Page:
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The RSA-Assumption says that $(GenSP,F,SampleX)$ is one-way. So if we initialize an instance of RSA $(n,e), (n,d)$ and fairly forget the secret-key and SampleX uniformly distributed over $X, F = x^e \bmod N$ should be one-way.

Now it is also known that Injective functions imply collision resistance, but not one-way of course.

So far, we have pre-image resistance and collision resistance. And the second pre-image resistance should be given if we take $x$ only from $\{0,\ldots,n-1\}$.

We talk about deterministic RSA, so no randomized process is involved with random-padding. Therefore our F is also deterministic.

Am I missing something?

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    $\begingroup$ One straightforward issue is that we generally want our hash functions to have an infinitely large domain - or at least one large enough to be infinite for practical purposes. RSA does not offer this, instead limiting messages to the size of the modulus. $\endgroup$
    – Morrolan
    Mar 19, 2022 at 16:39
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    $\begingroup$ Another - less technical - issue is that you'd somehow need to convince users of your (e, N) pair (which would have to be standardized, if we were to use RSA as a hash function), that you truly did throw away the corresponding private key, respectively factorization of the modulus. $\endgroup$
    – Morrolan
    Mar 19, 2022 at 16:41
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    $\begingroup$ RSA is also homomorphic by default, so it would at least be a bad model of a random oracle, as $H(a)H(b) = H(ab)$. You could potentially "fix" this via padding, or simply have the constructed hash function have some collision-resistance property, but not be a good random oracle (e.g. not have pseudorandomness properties). $\endgroup$
    – Mark Schultz-Wu
    Mar 19, 2022 at 18:49

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RSA is a trapdoor-permutation, with the way your design you simply offer RSA-HASH with these problems;

  • Limited domain with a permutation: cryptographic hash functions, although they can hash arbitrary size, they have a much larger domain than their range; consider

    • SHA-256 while it can have a 256-bit output size the domain range is $2^{64}$ bits.
    • SHA-3 while it can have a 256- or more-bit output size the domain range is $2^{128}$ bits.

    Though Keccak (SHA-3) uses permutations, it is not permutation at the end since it uses a larger input size $2^{128}$. A single permutation may trigger some problems.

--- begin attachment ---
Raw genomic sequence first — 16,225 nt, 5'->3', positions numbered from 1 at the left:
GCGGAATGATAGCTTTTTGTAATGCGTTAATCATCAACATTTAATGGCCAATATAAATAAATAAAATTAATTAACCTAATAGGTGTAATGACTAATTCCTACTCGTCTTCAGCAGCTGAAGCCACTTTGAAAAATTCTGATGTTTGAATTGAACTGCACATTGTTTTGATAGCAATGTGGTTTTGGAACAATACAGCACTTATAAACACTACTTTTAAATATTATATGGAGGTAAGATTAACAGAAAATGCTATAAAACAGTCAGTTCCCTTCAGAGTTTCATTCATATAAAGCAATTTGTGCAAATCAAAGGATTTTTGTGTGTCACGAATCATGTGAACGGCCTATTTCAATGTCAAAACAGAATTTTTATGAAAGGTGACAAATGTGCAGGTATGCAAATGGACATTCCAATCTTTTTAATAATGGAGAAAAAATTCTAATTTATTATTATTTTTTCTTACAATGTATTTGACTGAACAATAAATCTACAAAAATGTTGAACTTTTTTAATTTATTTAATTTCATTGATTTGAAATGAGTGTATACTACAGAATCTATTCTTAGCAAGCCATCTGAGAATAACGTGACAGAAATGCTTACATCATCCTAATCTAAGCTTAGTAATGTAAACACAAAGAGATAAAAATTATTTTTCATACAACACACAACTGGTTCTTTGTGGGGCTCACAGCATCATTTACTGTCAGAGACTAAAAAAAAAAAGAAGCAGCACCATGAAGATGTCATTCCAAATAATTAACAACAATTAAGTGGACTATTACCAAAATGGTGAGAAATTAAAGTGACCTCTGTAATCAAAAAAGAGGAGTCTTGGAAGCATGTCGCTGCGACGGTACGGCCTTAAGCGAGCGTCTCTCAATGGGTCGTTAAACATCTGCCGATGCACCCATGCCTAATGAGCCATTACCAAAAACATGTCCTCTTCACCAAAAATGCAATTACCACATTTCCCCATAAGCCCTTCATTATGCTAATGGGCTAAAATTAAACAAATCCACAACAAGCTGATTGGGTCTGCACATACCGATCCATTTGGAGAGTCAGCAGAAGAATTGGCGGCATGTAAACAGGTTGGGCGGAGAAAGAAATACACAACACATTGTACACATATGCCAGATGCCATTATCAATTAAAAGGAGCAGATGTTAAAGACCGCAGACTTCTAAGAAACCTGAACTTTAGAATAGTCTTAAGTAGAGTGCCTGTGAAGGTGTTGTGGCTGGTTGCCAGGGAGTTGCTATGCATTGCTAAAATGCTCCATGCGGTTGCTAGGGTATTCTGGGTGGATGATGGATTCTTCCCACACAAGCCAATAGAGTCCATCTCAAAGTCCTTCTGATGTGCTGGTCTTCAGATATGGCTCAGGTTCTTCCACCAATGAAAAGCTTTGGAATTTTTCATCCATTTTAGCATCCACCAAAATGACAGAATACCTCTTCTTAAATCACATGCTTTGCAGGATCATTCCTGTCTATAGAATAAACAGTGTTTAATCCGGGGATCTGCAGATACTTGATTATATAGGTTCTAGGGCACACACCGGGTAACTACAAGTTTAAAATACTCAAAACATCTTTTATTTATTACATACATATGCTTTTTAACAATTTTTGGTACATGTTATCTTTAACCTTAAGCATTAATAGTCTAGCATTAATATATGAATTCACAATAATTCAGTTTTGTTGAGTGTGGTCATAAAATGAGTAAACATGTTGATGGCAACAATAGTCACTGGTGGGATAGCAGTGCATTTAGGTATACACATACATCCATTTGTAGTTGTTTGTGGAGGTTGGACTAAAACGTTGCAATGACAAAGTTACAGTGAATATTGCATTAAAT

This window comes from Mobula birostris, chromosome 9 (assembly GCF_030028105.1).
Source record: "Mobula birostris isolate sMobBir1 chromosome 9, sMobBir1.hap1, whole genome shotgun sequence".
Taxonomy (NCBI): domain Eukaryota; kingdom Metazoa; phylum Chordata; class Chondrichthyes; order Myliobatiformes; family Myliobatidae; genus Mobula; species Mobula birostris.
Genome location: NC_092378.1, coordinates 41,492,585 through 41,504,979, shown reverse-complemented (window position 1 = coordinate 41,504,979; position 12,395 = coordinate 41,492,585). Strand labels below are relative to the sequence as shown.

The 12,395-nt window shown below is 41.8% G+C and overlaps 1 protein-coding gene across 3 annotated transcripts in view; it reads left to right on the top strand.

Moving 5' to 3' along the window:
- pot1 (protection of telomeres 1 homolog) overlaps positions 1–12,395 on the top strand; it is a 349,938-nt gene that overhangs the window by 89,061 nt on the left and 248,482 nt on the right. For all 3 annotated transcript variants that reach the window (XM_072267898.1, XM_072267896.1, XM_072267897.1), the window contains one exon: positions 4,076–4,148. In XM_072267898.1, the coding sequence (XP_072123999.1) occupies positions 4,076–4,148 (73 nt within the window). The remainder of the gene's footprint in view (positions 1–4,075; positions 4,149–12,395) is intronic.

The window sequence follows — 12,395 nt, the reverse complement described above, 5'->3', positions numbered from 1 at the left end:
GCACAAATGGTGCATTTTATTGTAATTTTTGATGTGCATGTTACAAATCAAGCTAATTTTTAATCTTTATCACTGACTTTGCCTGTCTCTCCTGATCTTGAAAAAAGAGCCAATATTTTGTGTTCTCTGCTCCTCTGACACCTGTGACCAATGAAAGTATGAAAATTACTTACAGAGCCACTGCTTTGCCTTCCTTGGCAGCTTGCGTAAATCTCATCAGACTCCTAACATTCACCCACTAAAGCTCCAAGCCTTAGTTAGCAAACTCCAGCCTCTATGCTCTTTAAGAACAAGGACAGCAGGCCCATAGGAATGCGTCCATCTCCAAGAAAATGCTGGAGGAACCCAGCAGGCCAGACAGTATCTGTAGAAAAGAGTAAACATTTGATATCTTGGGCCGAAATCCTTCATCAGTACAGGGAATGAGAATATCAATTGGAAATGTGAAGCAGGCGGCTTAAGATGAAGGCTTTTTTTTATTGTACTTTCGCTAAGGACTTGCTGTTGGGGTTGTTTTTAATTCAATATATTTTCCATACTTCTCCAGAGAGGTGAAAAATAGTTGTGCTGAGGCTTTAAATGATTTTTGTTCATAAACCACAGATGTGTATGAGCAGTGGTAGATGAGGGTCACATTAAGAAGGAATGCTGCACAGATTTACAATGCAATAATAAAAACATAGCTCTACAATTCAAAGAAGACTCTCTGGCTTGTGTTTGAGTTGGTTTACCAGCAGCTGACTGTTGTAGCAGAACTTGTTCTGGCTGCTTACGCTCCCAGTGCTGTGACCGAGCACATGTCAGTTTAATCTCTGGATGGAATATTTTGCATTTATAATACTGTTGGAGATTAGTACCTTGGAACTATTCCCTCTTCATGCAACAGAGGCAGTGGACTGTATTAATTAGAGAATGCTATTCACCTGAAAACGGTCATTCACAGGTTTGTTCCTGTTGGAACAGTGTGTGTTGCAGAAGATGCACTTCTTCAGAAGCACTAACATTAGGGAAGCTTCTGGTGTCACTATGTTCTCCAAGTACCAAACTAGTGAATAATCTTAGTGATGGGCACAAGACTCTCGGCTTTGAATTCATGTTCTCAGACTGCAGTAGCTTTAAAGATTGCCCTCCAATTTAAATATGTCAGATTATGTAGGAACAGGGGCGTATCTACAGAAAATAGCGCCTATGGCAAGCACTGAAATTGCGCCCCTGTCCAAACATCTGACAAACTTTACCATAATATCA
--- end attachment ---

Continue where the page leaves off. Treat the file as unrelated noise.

Premutation as a hash, on the other hand, has little usage, as long as you are not considering very huge modulus sizes file hashing or signatures are not possible with RSA-HASH.

  • The standard: Assume NIST published the RSA-HASH-3 function as $H(m) = m^3 \bmod n$. Now, everybody in the crypto community will argue that while constructing the RSA-HASH-3, they did not destroy the $p$ and $q$ and they keep $d$ as private. There is no guarantee that they will do this or not. So, naively believing that they erased is not the way how cryptography works ( Morralan's comment).

  • We expect that hash functions can simulate Random Oracles and some are failed this since their length extension attack. RSA-HASH on the other hand far from a random oracle. The multiplicative property of RSA prevents this. In a Random Oracle, we don't expect a general relation between inputs are carried into som relation between the outputs, however, RSA-HASH has it $$RSA(m_1)RSA(m_2) = RSA(m_1 m_2)$$

  • Short input space: To reduce the timing of the hashing you may want to use $e=3$, then with the cube root attack all messages < $\sqrt[3]{N}$ can be easy. Increasing the $e$ will increase the cost of hashing. Remember on needs to use 2048-bit RSA.

  • Post-Quantum: currently the block ciphers and hash function are safe again Grover's algorithm. Just use the 256-bit key for block ciphers and use at least a 256-bit output hash function. There is an improved work (Brassard et al.) for hash functions that reduce the size into cube-root ( instead of the square-root of Grover - asymptotically optimal!), however, the area cost is the same cost, so there is no danger there.

    RSA, on the other hand, is going to be destroyed once Shor's algorithm is built. So, RSA-HASH is not post-quantum secure.

Any usage?: RSA-HASH can serve as a good random permutation if the modulus size is fine for your application.

In conclusion: permutation, security with obscurity, speed, and no post-quantum is not a good choice for the cryptographic hash function.

Use SHA-2, SHAKE series of SHA-3, BLAKE2 ( very fast), BLAKE3 (ridiculously fast), etc. for your applications.

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  • $\begingroup$ "they have a much larger range than their domain" no, entire point of hash function is that its codomain (and thereby necessarily its range) is much smaller than its domain. Later you use the term "the domain range" which is not something I have ever heard of. What you're talking about is the domain. $\endgroup$
    – Maeher
    Mar 20, 2022 at 11:21
  • $\begingroup$ @Maeher yes, there was a mistake there. Thanks. $\endgroup$
    – kelalaka
    Mar 20, 2022 at 11:26

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